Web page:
- Hardcover: 356 pages
- Publisher: Hill & Wang; 1st Edition edition (1 April 2001)
- Language: English
- ISBN-10: 0374175454
- ISBN-13: 978-0374175450
- Product Dimensions: 16.5 x 2.5 x 24.1 cm
- Average Customer Review: 3 customer reviews
- Amazon Bestsellers Rank: 2,180,865 in Books (See Top 100 in Books)
Not in Front of the Children: "Indecency", Censorship, and the Innocence of Youth Hardcover – 1 Apr 2001
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Heins argues convincingly throughout the book that children are more robust than we often take them to be, and that they have historically been used as a convenient moral shield by the state. Whenever the authorities have reason to want something banned, they tend to set a lowest common denominator for free speech, by using children to set the standards for what adults can read, watch, listen to and download.
British readers who believe in the unconditional right to free speech, such as myself, can only envy the USA's robust tradition of First Amendment rights, and the various civil liberties organisations that defend it. American laws such as the 1996 Communications Decency Act, which proposed extensive regulation of the internet, have met with informed resistance in the courts. Indeed, thanks to the efforts of the American Civil Liberties Union, the 1996 Communications Decency Act was successfully overturned.
Americans are also more sensitive to the dangers of self-regulation, by industry watchdogs and consumer associations, than British commentators. In the UK, organisations such as the Internet Watch Foundation and the Independent Television Commission exercise a huge influence over what people are allowed to see and when. These organisations do this in the name of 'the people', despite being unelected, unaccountable, and overly sensitive to the complaints of a shrill minority rather than the rational majority.
By contrast, US commentators such as Heins, and Harvard law professor Lawrence Lessig, argue that self-regulation has a chilling effect on free speech, creating a climate hostile to the open exchange of ideas and debate.
If there is single a flaw to Not in Front of the Children, it is Heins's tendency to pose free speech arguments in terms of children's rights to consume enlightening material such as safe sex advice. This argument panders to the advocates of censorship, by simply counterposing a claim that controversial material is morally good to a claim that controversial material is morally bad.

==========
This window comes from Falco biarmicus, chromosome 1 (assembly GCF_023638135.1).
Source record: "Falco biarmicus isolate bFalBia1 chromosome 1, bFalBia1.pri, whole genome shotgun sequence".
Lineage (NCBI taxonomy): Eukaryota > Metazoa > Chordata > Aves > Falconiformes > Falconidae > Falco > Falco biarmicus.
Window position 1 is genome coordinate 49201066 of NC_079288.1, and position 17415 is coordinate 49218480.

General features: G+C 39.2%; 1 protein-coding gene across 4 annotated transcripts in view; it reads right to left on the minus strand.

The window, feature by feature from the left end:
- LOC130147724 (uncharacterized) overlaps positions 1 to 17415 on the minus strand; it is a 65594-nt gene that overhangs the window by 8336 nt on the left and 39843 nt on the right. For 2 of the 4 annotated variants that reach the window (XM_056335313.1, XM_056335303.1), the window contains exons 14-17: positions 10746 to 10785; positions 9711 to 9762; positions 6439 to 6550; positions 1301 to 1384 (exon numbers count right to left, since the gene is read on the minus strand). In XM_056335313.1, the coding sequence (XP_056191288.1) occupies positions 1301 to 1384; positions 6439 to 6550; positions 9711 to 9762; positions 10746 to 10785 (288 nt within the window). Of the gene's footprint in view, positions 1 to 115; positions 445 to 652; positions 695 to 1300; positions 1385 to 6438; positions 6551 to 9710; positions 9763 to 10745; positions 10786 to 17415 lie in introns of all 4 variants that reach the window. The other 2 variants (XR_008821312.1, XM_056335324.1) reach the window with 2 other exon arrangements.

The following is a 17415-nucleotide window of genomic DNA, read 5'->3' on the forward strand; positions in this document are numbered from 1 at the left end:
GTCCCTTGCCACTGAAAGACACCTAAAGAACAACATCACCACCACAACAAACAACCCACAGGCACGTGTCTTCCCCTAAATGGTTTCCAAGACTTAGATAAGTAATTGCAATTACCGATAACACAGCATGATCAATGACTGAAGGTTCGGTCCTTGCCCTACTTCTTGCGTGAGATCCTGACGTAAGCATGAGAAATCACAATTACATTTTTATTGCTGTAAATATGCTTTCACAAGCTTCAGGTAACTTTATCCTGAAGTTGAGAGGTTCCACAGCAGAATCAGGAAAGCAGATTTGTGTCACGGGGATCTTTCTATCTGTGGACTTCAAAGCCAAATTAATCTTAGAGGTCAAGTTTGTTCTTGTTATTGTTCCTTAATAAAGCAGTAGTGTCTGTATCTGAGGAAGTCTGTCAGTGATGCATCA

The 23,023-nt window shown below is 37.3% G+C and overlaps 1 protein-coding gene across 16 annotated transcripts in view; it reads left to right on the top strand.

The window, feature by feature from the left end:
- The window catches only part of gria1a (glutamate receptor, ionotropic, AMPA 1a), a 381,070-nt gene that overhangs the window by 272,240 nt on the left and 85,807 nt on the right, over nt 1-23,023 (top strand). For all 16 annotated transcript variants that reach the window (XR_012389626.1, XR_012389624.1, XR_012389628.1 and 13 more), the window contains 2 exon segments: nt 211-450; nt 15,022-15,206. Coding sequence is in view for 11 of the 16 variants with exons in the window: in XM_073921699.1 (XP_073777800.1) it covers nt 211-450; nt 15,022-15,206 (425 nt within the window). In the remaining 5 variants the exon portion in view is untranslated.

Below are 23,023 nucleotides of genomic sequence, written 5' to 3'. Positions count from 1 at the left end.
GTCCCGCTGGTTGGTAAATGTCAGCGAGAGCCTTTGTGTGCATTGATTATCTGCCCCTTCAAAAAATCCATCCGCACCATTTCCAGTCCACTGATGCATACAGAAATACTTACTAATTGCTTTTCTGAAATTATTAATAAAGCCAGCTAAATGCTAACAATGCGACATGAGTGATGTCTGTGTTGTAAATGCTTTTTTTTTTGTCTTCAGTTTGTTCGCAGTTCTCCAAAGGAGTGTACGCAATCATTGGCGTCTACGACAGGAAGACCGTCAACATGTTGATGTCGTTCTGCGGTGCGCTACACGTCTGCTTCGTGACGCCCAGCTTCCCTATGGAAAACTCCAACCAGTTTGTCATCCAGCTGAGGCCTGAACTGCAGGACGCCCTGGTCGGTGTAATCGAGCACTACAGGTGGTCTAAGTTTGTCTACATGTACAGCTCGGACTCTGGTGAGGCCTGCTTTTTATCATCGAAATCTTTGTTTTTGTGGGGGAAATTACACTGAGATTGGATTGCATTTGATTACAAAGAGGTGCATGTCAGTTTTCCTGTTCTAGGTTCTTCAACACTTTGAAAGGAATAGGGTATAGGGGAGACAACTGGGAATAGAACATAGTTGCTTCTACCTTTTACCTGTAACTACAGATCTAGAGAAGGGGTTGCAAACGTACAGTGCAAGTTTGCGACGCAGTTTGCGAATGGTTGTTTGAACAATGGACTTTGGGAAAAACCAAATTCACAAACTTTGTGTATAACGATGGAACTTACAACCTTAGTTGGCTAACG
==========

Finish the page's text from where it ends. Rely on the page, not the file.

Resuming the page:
This fudges the issue, which is that children should not be used to set the standard for adults' freedom of speech. The notion of children's rights is irrelevant here - what children can and cannot consume is not a matter of their rights, but of the rights of their parents to decide what is fit for them. This is a decision that adults should be free to make for their children independently, without any intervention by the state.
That point aside, Heins's book is an invaluable resource for anybody interested in the legal, political and moral issues surrounding children and censorship.
The author's conclusion is that there is no clear evidence that sexually explicit and violent material is harmful to children. Current standards in Europe are much looser in this regard, and there is no apparent behavior problem as a result. I'm skeptical that this is the right conclusion to draw.
The book speculates that the reason for this hard-to-observe linkage is that information also empowers children to make better choices, provides catharsis through the material rather than the experience, and isn't taken that seriously by children.
The history of perceptions about sexual practices is also explored.
Anyone who is a lawyer will be familiar with most of the laws and cases described here. Anyone who isn't may find the legal perspective a bit heavy in the book.
What the book doesn't address adequately is the increasing intrusiveness of sexually explicit and violent material into homes. Although there are plenty of references to Monica Lewinsky in the book, the main problem of the news coverage of the White House intern was that it was almost impossible to avoid. Having a teenaged daughter in the house who doesn't like to hear about such things, I was constantly amazed at how we could be watching some ordinary television show and the networks would break in with sexually explicit references to that case. We literally could not keep the "free speech" about this sexual act out of our homes.